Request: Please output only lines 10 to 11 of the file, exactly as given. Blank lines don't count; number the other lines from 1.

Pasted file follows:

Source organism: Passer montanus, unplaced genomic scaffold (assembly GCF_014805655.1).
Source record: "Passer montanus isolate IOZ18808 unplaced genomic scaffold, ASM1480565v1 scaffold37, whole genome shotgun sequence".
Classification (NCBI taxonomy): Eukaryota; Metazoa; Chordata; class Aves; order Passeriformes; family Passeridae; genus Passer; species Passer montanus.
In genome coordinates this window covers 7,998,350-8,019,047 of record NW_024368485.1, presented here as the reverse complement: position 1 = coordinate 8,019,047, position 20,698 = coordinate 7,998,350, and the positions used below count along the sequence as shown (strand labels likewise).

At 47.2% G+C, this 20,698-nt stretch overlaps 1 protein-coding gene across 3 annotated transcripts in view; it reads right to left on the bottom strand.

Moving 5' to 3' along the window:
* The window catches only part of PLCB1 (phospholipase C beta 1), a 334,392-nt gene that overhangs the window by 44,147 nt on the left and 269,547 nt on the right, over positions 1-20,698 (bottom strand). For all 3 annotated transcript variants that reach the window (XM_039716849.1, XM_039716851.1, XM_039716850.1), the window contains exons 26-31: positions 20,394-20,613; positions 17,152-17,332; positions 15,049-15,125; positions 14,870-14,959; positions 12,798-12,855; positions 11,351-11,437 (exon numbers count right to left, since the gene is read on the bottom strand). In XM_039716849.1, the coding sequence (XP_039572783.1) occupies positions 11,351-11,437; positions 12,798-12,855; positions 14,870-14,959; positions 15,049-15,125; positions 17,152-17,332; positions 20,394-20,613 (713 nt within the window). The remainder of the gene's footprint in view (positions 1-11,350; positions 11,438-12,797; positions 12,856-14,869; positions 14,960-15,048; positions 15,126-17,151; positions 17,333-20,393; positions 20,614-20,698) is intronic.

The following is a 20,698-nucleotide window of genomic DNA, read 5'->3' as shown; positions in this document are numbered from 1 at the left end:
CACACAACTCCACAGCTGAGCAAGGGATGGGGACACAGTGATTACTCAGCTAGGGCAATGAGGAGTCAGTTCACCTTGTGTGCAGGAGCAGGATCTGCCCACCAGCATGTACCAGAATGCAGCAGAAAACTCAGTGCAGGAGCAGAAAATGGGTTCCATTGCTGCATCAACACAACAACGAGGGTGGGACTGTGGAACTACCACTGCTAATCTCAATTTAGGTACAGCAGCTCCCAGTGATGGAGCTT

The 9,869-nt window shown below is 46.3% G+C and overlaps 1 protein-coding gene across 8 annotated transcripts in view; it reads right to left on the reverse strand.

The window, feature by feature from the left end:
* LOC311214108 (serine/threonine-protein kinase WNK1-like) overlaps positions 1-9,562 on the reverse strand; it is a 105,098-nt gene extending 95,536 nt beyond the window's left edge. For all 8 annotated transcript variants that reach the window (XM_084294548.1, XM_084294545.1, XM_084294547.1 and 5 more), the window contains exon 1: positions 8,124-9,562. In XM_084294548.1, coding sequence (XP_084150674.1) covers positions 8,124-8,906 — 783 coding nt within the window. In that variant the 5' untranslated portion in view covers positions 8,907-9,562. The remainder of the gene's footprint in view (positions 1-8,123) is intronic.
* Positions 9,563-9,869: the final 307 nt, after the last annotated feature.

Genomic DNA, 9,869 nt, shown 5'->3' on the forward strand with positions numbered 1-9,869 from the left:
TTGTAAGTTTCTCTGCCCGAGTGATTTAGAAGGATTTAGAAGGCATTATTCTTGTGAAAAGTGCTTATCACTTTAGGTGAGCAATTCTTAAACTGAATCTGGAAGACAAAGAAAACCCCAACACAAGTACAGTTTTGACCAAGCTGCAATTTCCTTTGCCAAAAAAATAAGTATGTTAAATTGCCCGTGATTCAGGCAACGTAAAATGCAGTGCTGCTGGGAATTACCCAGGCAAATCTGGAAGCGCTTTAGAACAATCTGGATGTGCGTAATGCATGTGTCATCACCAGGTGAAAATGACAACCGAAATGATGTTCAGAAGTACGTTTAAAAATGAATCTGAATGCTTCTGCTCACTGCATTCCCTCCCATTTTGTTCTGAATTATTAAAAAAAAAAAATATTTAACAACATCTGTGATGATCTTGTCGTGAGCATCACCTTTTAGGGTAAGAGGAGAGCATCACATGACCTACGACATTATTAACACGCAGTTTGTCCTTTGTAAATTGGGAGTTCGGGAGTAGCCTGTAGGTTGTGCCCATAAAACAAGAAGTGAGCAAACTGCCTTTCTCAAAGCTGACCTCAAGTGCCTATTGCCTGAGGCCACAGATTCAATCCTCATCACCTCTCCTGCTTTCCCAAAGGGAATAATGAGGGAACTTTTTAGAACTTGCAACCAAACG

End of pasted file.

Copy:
The 9,869-nt window shown below is 46.3% G+C and overlaps 1 protein-coding gene across 8 annotated transcripts in view; it reads right to left on the reverse strand.

The window, feature by feature from the left end: